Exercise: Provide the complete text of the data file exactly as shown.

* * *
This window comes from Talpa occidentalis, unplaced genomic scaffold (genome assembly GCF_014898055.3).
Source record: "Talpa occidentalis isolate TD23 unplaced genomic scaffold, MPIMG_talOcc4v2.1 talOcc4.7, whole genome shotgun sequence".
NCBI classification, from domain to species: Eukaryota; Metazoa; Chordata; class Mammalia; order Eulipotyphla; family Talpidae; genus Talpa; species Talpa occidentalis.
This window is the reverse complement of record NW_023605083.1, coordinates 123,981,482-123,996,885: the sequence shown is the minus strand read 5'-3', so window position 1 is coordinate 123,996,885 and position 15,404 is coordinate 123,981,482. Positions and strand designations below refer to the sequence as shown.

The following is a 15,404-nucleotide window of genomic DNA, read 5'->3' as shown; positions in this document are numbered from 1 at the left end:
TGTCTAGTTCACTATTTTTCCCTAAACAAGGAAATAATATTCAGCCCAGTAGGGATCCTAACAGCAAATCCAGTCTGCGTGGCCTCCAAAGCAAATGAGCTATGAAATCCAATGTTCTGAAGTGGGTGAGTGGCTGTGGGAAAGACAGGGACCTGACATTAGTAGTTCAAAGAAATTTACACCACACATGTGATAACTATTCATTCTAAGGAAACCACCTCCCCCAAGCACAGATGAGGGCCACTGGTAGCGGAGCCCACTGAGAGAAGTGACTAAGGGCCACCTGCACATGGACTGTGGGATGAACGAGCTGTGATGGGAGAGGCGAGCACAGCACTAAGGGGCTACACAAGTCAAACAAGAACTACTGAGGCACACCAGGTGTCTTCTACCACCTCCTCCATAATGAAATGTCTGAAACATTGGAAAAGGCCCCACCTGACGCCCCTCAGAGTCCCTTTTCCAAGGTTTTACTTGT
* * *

This window comes from Talpa occidentalis, unplaced genomic scaffold (genome assembly GCF_014898055.3).
Source record: "Talpa occidentalis isolate TD23 unplaced genomic scaffold, MPIMG_talOcc4v2.1 talOcc4.7, whole genome shotgun sequence".
NCBI classification, from domain to species: Eukaryota; Metazoa; Chordata; class Mammalia; order Eulipotyphla; family Talpidae; genus Talpa; species Talpa occidentalis.
This window is the reverse complement of record NW_023605083.1, coordinates 123,981,482-123,996,885: the sequence shown is the minus strand read 5'-3', so window position 1 is coordinate 123,996,885 and position 15,404 is coordinate 123,981,482. Positions and strand designations below refer to the sequence as shown.

The following is a 15,404-nucleotide window of genomic DNA, read 5'->3' as shown; positions in this document are numbered from 1 at the left end:
TGTCTAGTTCACTATTTTTCCCTAAACAAGGAAATAATATTCAGCCCAGTAGGGATCCTAACAGCAAATCCAGTCTGCGTGGCCTCCAAAGCAAATGAGCTATGAAATCCAATGTTCTGAAGTGGGTGAGTGGCTGTGGGAAAGACAGGGACCTGACATTAGTAGTTCAAAGAAATTTACACCACACATGTGATAACTATTCATTCTAAGGAAACCACCTCCCCCAAGCACAGATGAGGGCCACTGGTAGCGGAGCCCACTGAGAGAAGTGACTAAGGGCCACCTGCACATGGACTGTGGGATGAACGAGCTGTGATGGGAGAGGCGAGCACAGCACTAAGGGGCTACACAAGTCAAACAAGAACTACTGAGGCACACCAGGTGTCTTCTACCACCTCCTCCATAATGAAATGTCTGAAACATTGGAAAAGGCCCCACCTGACGCCCCTCAGAGTCCCTTTTCCAAGGTTTTACTTGT